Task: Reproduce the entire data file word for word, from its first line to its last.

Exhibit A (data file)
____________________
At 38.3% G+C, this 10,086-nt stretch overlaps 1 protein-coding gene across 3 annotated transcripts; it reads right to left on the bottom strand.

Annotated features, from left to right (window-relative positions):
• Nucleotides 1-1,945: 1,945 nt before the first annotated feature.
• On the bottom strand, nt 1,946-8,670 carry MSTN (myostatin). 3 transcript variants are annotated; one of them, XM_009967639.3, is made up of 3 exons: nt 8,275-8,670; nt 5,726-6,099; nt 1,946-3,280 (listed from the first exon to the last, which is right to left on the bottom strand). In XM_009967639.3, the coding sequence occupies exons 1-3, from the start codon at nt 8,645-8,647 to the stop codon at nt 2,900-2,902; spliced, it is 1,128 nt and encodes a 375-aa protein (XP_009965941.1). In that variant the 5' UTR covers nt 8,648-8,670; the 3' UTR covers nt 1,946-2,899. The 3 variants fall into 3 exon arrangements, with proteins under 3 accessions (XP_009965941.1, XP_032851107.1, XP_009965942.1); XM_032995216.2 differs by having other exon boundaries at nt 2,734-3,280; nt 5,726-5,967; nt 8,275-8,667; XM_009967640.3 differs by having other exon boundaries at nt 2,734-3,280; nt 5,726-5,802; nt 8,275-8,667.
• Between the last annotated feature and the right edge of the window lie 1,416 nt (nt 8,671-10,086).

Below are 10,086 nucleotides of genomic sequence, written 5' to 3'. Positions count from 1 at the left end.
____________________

At 38.3% G+C, this 10,086-nt stretch overlaps 1 protein-coding gene across 3 annotated transcripts; it reads right to left on the bottom strand.

Annotated features, from left to right (window-relative positions):
• Nucleotides 1-1,945: 1,945 nt before the first annotated feature.
• On the bottom strand, nt 1,946-8,670 carry MSTN (myostatin). 3 transcript variants are annotated; one of them, XM_009967639.3, is made up of 3 exons: nt 8,275-8,670; nt 5,726-6,099; nt 1,946-3,280 (listed from the first exon to the last, which is right to left on the bottom strand). In XM_009967639.3, the coding sequence occupies exons 1-3, from the start codon at nt 8,645-8,647 to the stop codon at nt 2,900-2,902; spliced, it is 1,128 nt and encodes a 375-aa protein (XP_009965941.1). In that variant the 5' UTR covers nt 8,648-8,670; the 3' UTR covers nt 1,946-2,899. The 3 variants fall into 3 exon arrangements, with proteins under 3 accessions (XP_009965941.1, XP_032851107.1, XP_009965942.1); XM_032995216.2 differs by having other exon boundaries at nt 2,734-3,280; nt 5,726-5,967; nt 8,275-8,667; XM_009967640.3 differs by having other exon boundaries at nt 2,734-3,280; nt 5,726-5,802; nt 8,275-8,667.
• Between the last annotated feature and the right edge of the window lie 1,416 nt (nt 8,671-10,086).

Below are 10,086 nucleotides of genomic sequence, written 5' to 3'. Positions count from 1 at the left end.